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Thursday, 24 October, 2002, 14:13 GMT 15:13 UK
Hain: Rebel with new causes
Peter Hain , the new Welsh Secretary
Peter Hain has had a steady rise through government

In many ways Peter Hain couldn't be more different from his predecessor as Secretary of State for Wales.

Whereas Paul Murphy was largely a quiet, efficient politician working behind the scenes to establish the often-strained relationship between Westminster and Cardiff Bay, Mr Hain likes to go about his work in a much more public and media-friendly manner.

Paul Murphy, the outgoing Welsh Secretary
Paul Murphy: 'Behind the scenes'

The sun-tanned MP for Neath (a feat in itself for anyone familiar with the smoggy, rainy skies of the south Wales town) is an ambitious politician as aware as anyone of the power and influence of the press.

Critics call him a self-publicist.

His supporters say he's a consummate and hard-working minister who knows how to get his message across.

If Mr Hain's steady rise through government ranks is anything to go by, his backers, and the prime minister is clearly among them, are certainly more numerous and influential than his detractors.

Hain first came to prominence as a key figure in the anti-apartheid movement's very public protests against the South African rugby tour in 1970 - an intense and headline grabbing campaign that moulded his attitude to politics and electioneering.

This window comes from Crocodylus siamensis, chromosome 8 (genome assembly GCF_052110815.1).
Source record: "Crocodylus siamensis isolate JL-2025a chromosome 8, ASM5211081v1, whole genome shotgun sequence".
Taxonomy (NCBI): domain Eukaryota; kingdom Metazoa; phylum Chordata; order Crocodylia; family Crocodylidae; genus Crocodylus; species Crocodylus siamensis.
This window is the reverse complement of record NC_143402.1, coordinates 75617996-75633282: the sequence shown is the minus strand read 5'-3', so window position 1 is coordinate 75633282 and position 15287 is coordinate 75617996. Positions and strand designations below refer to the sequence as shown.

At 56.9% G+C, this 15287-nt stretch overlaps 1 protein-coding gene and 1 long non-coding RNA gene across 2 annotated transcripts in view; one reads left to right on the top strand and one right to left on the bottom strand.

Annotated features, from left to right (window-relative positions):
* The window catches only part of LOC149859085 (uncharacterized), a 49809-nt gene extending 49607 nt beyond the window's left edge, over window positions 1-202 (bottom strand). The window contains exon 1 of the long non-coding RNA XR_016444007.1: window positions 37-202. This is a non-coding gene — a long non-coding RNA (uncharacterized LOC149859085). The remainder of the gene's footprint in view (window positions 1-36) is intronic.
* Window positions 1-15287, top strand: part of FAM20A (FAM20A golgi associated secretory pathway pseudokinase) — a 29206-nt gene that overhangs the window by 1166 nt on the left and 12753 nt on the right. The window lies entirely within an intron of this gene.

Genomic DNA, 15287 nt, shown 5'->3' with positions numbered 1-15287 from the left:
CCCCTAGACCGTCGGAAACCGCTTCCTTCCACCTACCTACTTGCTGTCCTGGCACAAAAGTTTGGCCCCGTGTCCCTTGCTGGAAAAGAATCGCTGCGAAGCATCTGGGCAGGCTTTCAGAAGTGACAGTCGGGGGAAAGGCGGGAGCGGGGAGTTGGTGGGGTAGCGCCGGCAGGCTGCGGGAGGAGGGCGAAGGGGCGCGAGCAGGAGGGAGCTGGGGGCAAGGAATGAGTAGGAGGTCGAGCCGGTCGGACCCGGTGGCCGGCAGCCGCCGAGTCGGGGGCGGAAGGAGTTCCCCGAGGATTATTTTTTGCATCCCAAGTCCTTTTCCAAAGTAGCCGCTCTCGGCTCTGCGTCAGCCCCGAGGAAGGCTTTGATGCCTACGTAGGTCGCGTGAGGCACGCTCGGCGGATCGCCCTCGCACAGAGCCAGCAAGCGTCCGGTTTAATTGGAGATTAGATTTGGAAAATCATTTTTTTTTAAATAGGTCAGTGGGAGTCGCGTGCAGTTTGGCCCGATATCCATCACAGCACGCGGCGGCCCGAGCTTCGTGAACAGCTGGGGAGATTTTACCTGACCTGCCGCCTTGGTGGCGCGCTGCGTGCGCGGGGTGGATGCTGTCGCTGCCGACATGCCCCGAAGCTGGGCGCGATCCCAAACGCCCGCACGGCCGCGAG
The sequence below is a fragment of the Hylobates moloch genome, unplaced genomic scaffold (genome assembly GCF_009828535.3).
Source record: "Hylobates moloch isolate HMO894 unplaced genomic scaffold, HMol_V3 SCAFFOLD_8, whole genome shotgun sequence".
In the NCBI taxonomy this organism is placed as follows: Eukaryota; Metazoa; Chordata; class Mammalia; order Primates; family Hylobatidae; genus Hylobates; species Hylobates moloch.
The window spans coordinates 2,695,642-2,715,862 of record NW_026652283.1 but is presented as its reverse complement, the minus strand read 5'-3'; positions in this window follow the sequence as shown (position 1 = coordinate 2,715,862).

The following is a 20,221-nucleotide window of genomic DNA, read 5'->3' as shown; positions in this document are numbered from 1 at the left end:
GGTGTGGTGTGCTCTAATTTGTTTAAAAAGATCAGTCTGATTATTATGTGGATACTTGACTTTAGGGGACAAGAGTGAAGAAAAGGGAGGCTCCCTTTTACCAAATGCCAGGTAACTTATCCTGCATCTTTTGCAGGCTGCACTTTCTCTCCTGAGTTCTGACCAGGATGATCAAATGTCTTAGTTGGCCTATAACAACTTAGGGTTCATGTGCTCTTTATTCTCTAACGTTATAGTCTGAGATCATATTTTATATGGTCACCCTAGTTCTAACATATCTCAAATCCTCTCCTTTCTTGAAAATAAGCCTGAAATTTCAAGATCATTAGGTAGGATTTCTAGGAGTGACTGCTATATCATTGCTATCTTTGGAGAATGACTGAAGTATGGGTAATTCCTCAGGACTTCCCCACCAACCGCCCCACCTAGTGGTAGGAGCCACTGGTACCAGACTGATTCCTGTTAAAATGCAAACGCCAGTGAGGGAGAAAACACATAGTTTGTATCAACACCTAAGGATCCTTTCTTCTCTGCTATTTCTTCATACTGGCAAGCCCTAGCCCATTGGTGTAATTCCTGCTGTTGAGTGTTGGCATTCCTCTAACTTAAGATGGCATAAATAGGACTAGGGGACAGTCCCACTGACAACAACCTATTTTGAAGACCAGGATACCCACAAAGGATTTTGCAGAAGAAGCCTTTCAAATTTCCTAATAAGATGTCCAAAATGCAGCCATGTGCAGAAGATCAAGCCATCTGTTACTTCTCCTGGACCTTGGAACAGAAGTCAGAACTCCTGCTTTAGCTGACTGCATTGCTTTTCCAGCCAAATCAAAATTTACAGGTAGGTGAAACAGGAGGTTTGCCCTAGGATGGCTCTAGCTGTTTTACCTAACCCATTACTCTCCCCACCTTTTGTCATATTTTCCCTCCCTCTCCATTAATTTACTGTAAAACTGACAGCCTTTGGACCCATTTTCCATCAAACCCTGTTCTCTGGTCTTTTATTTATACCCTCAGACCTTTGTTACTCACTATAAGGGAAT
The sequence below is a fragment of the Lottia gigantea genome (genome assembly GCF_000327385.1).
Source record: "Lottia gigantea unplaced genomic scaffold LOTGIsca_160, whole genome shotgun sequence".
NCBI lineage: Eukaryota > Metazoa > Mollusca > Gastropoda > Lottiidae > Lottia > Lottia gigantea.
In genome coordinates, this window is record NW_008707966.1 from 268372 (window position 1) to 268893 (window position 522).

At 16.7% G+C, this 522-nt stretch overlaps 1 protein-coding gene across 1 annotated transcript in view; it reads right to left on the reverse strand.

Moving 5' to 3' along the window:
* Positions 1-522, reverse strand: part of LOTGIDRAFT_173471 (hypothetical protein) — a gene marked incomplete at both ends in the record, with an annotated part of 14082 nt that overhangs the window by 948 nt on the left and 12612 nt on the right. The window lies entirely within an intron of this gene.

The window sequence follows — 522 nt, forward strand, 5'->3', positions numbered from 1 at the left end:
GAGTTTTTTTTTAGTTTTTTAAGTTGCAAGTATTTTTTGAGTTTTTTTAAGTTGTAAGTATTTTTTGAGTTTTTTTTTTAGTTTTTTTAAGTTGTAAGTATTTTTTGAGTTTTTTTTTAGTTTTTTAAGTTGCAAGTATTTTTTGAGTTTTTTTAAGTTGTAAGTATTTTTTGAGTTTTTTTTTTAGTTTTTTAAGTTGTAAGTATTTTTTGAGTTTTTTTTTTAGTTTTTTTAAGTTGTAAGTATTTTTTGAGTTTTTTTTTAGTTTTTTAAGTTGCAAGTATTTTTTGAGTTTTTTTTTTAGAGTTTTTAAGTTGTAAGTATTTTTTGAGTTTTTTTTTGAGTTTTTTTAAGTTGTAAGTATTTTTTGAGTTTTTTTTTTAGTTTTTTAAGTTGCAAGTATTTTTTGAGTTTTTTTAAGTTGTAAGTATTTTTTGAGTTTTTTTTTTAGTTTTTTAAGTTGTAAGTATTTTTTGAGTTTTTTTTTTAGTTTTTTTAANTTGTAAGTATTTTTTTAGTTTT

Key to his success will be how he sees his role in the new Wales, a new Wales in which the Secretary of State for Wales has relatively few powers and is frequently in the shadow of the Welsh Assembly's first minister.

That the first minister is the equally flamboyant and media-savvy Rhodri Morgan will make this an interesting period for Welsh politics.

Welsh Assembly First Minister Rhodri Morgan
First Minister Rhodri Morgan; New relationship

Although both can claim to be centre-left Labour purists and committed supporters of devolution, their personal relationship was put under immense strain during the first assembly elections three years ago.

Then, Hain was campaign manager for Alun Michael.

It was an often bitter battle in which each camp spoke of and discredited the other as if they were in different parties from opposite ends of the political spectrum.

Then, when he's kissed and made-up, Peter Hain's other problem will be reminding himself not to get too involved in the affairs of Wales.

Issues like health, education and economic development are now the preserve of the Welsh Assembly and, technically, nothing to do with Westminster and Mr Hain - although the purse strings are still controlled by central government.

So, Peter Hain is at last in the Cabinet - but in one of it's least important and lowest profile positions.

Don't expect that to get in his way.


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24 Oct 02 | Wales
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